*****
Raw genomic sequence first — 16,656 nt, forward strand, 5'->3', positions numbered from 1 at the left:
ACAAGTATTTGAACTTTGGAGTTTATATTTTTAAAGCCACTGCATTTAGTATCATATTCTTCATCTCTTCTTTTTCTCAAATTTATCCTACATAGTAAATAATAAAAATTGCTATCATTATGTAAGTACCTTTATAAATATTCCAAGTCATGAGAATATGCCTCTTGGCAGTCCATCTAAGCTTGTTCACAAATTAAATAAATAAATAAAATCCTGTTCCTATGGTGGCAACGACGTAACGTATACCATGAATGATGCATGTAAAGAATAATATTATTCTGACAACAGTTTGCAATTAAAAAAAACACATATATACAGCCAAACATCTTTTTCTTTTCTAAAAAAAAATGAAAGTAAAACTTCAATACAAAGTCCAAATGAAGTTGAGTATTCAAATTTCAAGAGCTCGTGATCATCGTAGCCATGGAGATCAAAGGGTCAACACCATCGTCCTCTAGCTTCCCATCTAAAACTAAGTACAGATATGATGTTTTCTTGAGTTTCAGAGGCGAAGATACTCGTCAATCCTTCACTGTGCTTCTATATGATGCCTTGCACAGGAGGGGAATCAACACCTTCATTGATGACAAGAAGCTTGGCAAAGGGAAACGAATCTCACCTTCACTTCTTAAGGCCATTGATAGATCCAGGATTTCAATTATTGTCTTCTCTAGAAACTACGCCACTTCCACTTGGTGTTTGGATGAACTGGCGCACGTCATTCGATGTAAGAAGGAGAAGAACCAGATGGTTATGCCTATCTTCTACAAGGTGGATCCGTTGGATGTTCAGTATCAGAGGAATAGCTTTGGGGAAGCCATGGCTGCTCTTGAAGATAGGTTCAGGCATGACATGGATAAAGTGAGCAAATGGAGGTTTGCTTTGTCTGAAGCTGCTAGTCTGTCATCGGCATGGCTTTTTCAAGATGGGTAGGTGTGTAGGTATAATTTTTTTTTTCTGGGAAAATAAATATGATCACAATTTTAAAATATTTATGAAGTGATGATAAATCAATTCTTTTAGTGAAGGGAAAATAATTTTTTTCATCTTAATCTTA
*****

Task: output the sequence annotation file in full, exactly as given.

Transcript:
Raw genomic sequence first — 16,656 nt, forward strand, 5'->3', positions numbered from 1 at the left:
ACAAGTATTTGAACTTTGGAGTTTATATTTTTAAAGCCACTGCATTTAGTATCATATTCTTCATCTCTTCTTTTTCTCAAATTTATCCTACATAGTAAATAATAAAAATTGCTATCATTATGTAAGTACCTTTATAAATATTCCAAGTCATGAGAATATGCCTCTTGGCAGTCCATCTAAGCTTGTTCACAAATTAAATAAATAAATAAAATCCTGTTCCTATGGTGGCAACGACGTAACGTATACCATGAATGATGCATGTAAAGAATAATATTATTCTGACAACAGTTTGCAATTAAAAAAAACACATATATACAGCCAAACATCTTTTTCTTTTCTAAAAAAAAATGAAAGTAAAACTTCAATACAAAGTCCAAATGAAGTTGAGTATTCAAATTTCAAGAGCTCGTGATCATCGTAGCCATGGAGATCAAAGGGTCAACACCATCGTCCTCTAGCTTCCCATCTAAAACTAAGTACAGATATGATGTTTTCTTGAGTTTCAGAGGCGAAGATACTCGTCAATCCTTCACTGTGCTTCTATATGATGCCTTGCACAGGAGGGGAATCAACACCTTCATTGATGACAAGAAGCTTGGCAAAGGGAAACGAATCTCACCTTCACTTCTTAAGGCCATTGATAGATCCAGGATTTCAATTATTGTCTTCTCTAGAAACTACGCCACTTCCACTTGGTGTTTGGATGAACTGGCGCACGTCATTCGATGTAAGAAGGAGAAGAACCAGATGGTTATGCCTATCTTCTACAAGGTGGATCCGTTGGATGTTCAGTATCAGAGGAATAGCTTTGGGGAAGCCATGGCTGCTCTTGAAGATAGGTTCAGGCATGACATGGATAAAGTGAGCAAATGGAGGTTTGCTTTGTCTGAAGCTGCTAGTCTGTCATCGGCATGGCTTTTTCAAGATGGGTAGGTGTGTAGGTATAATTTTTTTTTTCTGGGAAAATAAATATGATCACAATTTTAAAATATTTATGAAGTGATGATAAATCAATTCTTTTAGTGAAGGGAAAATAATTTTTTTCATCTTAATCTTA